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I wonder if, like me, you have been amazed at the images published from the James Webb telescope. I have found them extraordinarily beautiful and awe-inspiring. The feat of human engineering that conceived, designed, built, launched, and now controls the telescope is genuinely remarkable. A recent documentary on the James Webb telescope showed some of the hundreds of people from around the world who were part of its creation and deployment. The teams who worked on just one small part of the telescope for years to perfect the design and test it on the ground. They were working to ensure that it would operate correctly when they were called upon to carry out the operation in space where they would only have one chance to get it right. There were over three hundred single points of failure. Any one of which would jeopardize the mission. Whether it was the unfurling of the giant solar panels, the heat shield, or the deployment of the giant reflectors, all were painstakingly checked, double-checked, and checked repeatedly. The alignment of all eighteen gold-coated panels of the big mirror was the last significant piece of work, and it took over ten days to complete. Focusing on a single star with no other essential sources of light around it, they painstakingly sent commands to the telescope that was now over a million miles from earth and waited to see the result of the order. When the final alignments were made, the engineers saw something they had not expected. The seemingly single source of light they were focusing on was surrounded by hundreds of galaxies. What was thought to be breath-taking images from the Hubble telescope paled compared to the Webb telescope. We now see far more details than ever—stars’ birth and death. Galaxies seemingly dance around each other as their respective gravitational pull holds them—myriads of new galaxies that have never been seen before.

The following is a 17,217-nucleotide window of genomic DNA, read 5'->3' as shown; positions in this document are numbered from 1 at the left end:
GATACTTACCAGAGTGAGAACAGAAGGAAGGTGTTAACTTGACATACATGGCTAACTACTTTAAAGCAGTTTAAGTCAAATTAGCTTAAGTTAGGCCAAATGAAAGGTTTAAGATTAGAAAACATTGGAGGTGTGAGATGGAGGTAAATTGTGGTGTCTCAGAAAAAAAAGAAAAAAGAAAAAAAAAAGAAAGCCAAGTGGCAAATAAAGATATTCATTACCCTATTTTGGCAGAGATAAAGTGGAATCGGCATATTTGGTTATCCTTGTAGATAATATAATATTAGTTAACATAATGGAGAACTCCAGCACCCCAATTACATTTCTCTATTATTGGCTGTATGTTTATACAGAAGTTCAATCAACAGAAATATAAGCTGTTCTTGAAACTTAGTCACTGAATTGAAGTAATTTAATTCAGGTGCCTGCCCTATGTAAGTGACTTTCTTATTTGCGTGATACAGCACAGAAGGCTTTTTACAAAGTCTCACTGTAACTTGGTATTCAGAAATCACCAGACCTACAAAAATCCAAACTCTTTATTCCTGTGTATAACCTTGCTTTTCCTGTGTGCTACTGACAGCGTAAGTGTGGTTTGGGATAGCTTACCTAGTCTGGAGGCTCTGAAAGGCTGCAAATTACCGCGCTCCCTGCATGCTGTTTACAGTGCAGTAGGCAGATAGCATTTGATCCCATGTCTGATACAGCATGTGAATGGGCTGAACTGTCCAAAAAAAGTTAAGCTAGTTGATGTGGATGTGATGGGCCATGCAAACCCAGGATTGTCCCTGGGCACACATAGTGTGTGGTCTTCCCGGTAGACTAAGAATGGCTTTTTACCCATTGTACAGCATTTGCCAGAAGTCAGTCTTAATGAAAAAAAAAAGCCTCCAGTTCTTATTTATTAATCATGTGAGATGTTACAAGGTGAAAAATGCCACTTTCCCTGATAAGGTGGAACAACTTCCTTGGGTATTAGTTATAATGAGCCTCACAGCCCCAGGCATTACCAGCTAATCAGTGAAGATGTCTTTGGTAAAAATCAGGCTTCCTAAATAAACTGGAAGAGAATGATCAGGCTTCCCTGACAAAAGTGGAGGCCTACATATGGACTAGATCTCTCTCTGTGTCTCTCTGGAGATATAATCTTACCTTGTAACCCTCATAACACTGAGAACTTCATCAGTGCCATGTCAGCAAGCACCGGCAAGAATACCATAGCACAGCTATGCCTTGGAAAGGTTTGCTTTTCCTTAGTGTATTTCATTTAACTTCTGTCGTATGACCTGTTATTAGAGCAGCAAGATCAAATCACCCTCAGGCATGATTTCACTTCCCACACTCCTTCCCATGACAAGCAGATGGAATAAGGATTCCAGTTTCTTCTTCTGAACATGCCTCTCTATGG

In watching the documentary, I couldn’t help but bring to mind the words of the Psalmist addressing God in Psalm 3. “When I behold Your heavens, the work of Your fingers, the moon and the stars, which You have set in place, what is humankind that You are mindful of them, or the son of man that You care for him? You made us a little lower than the angels; You crowned us with glory and honor.… In other words. Who are we mere humans that the supreme God of creation involves Himself so intimately with us? What do we learn from the psalmist’s question? “What is humankind that you are mindful of them?” celebrates the dignity and esteem of humans in the eyes of God despite their seeming insignificance. Even in our lowly state, God honors us greatly, so much so that He gave us authority over creation. What’s more, we learn that we are the center of His attention, the apple of God’s eye (see Deuteronomy 32:10; Zechariah 2:8; Psalm 17:8). We are the Lord’s ultimate creation and masterpiece, created “anew in Christ Jesus, so we can do the good things he planned for us long ago” (Ephesians 2:10, NLT). 

So as you look up at the Supermoon this evening. (The moon at its closest to the earth) celebrate the fact that despite feeling insignificant in this vast universe, you are, in fact, the apple of God’s eye.  

Shalom to you my friend,

Pastor Andrew